Ava had been previously associated with other bullfighters, though still married at the time to Frank Sinatra. The most spirited of them all was, no doubt, Luis Miguel Dominguín. However, the relationship was so passionate and stormy, and the fights between him and the diva had people talking. But also they had their tender moments. It is said that in their first night of lovemaking, he got out of bed and she asked: "Where are you going?". "To go tell!" replied the bullfighter. Years later, he admitted to a friend he made up that anecdote.
Subsequently Ava divorced Sinatra, and Luis Miguel saw his chance to establish a more stable relationship. He wanted to get married and have children, but this was not in the Hollywood actress's plans. The idyll ended in September 1954. Years later, he was recalling with affection: "She was the prettiest and the most fierce. I had a very fierce wolf in a cage."
At the airport she met the producer, Manuel Goyanes, and Luis Miguel, who introduced him to the Italian actress. At first she thought he was just a blowhard bully, but in the end he inspired interest and won her over. They soon overcame the language barrier that separated them and the fact that she knew nothing about bullfighting. They still had not yet kissed when he asked her to marry him. They were married in Las Vegas on 1 March 1955.
Lucia has confessed that their first year of marriage was not too idyllic: "It was a very hard experience. I did not speak Spanish and I do not know anything, he did not speak Italian. I think that's how the passion was born, because we did not understand each other. When I began to understand who he was and he who I was, the crisis began."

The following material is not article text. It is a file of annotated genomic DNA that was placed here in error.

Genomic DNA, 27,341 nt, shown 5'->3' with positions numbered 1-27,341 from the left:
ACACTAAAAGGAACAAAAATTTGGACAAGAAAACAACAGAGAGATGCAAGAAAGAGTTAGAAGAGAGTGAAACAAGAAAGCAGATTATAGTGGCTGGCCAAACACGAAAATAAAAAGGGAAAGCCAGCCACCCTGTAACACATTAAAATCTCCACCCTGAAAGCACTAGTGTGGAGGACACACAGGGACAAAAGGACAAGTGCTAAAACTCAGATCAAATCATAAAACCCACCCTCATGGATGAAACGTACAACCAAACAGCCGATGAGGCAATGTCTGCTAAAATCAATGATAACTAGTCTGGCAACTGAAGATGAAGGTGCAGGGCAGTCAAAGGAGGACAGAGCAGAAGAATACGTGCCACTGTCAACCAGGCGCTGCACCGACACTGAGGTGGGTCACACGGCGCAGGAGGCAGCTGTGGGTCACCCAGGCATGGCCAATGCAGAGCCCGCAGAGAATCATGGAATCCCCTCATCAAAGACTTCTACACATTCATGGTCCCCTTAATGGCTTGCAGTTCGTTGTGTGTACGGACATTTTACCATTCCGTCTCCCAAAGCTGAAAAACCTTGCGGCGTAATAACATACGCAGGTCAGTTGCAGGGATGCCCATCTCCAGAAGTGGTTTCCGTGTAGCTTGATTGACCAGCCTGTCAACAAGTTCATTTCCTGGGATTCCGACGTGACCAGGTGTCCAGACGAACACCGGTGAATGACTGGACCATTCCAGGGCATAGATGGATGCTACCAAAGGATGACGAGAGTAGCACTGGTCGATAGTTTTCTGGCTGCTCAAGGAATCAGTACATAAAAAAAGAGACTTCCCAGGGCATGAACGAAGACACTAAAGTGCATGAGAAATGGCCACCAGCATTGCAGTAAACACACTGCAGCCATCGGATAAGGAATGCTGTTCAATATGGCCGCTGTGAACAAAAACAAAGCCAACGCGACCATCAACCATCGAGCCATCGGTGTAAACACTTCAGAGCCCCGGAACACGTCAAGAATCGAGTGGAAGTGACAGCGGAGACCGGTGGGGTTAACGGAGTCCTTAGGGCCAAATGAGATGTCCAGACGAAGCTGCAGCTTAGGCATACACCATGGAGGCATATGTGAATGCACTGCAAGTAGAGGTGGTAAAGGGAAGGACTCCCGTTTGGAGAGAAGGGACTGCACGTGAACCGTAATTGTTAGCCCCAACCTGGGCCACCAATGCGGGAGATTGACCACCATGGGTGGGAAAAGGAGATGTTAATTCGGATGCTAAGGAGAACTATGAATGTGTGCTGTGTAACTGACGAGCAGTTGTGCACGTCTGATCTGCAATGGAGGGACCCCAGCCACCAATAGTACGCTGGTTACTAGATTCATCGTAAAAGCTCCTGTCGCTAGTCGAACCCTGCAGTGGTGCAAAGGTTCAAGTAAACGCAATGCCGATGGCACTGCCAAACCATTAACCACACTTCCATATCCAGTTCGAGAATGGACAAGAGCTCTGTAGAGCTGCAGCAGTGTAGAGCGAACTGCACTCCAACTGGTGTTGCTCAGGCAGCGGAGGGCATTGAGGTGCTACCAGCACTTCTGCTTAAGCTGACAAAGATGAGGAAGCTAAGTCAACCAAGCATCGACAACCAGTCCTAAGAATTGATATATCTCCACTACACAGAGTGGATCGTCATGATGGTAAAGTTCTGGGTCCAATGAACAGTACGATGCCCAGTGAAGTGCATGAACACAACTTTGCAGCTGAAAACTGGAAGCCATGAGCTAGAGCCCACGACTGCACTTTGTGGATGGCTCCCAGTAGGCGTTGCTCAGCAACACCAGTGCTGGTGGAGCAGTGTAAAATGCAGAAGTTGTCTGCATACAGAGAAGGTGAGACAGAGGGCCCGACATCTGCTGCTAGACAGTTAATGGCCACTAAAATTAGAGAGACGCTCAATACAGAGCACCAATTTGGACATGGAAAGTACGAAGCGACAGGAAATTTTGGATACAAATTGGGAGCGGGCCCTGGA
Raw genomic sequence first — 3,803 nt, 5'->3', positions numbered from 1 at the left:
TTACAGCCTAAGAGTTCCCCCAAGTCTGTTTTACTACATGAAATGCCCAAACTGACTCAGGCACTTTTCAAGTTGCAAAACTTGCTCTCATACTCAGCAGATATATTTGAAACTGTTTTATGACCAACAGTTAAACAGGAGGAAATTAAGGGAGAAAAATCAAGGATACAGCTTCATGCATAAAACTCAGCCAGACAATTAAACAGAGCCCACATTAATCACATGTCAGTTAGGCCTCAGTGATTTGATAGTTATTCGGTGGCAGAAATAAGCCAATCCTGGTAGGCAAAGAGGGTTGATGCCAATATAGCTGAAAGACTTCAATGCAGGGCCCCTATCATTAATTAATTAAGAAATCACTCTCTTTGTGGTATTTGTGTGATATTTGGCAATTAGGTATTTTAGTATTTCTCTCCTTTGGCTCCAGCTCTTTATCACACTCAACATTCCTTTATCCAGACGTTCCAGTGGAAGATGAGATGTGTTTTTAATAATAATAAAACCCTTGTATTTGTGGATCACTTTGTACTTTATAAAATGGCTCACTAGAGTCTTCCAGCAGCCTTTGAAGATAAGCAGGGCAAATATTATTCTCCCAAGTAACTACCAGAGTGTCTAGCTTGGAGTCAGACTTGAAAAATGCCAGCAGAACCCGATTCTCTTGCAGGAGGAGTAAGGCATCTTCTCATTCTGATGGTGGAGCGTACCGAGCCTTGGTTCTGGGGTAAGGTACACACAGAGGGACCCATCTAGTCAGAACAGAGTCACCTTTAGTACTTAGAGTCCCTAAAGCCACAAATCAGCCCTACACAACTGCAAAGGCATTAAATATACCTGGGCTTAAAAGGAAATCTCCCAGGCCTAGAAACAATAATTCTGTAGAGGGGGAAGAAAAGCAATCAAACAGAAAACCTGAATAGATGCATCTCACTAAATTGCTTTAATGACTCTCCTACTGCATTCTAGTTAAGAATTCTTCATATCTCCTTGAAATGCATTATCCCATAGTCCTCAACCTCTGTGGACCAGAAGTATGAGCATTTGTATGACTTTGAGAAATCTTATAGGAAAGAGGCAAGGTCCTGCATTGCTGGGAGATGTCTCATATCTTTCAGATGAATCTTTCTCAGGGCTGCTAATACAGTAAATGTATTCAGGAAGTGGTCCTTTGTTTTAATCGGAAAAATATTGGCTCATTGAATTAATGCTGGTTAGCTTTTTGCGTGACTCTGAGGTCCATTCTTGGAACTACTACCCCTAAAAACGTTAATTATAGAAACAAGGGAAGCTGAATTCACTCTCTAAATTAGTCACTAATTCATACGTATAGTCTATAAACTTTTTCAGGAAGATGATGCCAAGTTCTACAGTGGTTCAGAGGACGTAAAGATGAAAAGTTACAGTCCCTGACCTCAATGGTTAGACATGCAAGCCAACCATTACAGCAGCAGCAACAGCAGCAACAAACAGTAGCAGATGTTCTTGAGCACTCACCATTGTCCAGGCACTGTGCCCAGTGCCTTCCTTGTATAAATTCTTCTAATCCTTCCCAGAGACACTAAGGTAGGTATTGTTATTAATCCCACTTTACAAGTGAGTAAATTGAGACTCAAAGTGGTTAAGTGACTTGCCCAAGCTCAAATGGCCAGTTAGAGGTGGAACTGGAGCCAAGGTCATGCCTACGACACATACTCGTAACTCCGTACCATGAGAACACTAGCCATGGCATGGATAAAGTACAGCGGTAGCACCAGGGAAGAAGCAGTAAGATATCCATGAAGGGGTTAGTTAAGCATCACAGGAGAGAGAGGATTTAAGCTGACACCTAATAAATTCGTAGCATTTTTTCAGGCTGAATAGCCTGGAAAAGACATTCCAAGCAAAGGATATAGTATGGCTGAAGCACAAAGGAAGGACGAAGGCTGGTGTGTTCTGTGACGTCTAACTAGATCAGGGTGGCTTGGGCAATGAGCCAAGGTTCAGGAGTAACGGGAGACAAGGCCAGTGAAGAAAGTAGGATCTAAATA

But the matador knew well how to compensate: "It never ceased to amaze me the incalculable force of his sexual incontinence," said the actress. Shortly after marrying she became pregnant and was forced to marry through the church in order to quell the scandals. The ceremony took place on 19 October 1955.
Lucia and Luis Miguel were married for years, but their differences were accentuated over time, especially her lack of interest for the bulls. She never became part of the "Dominguín" clan, and the Dominguíns never liked her. On the other hand, the infidelities of the bullfighter also took their toll. "I, in a matter of horns, a gold medal," Lucia asserted.
Rosario Primo de Rivera
He divorced Bosé in 1968, and in 1987 married Rosario Primo de Rivera. In 1971 at the age of 44 he returned to the bullring, and retired for good in 1973.
- Conrad, Barnaby (2007) . The Death of Manolete. Phoenix Books. pp. 84–91. ISBN 1-59777-548-7.
- Foley, Briget (March 2010). "China Machado: Legendary model and Avedon muse China Machado has still got it". W Magazine. Retrieved 2 January 2014.
- "Miroslava - The Private Life and Times of Miroslava". Glamourgirlsofthesilverscreen.com. Retrieved 2013-11-30.
- "Luis Miguel Dominguín (Obituary)". The Telegraph. 1996-05-09. Retrieved 2013-11-30.
- Gente (2008-04-22). "Dominguín y Ava Gardner: una relación tormentosa y apasionada" (in Spanish). 20minutos.es. Retrieved 2013-11-30.
Botsford, Keith; Dominguín, Luis Miguel (1972). Dominguín. Quadrangle Books. ISBN 081290236X.
- Luis Miguel Dominguin - Daily Telegraph obituary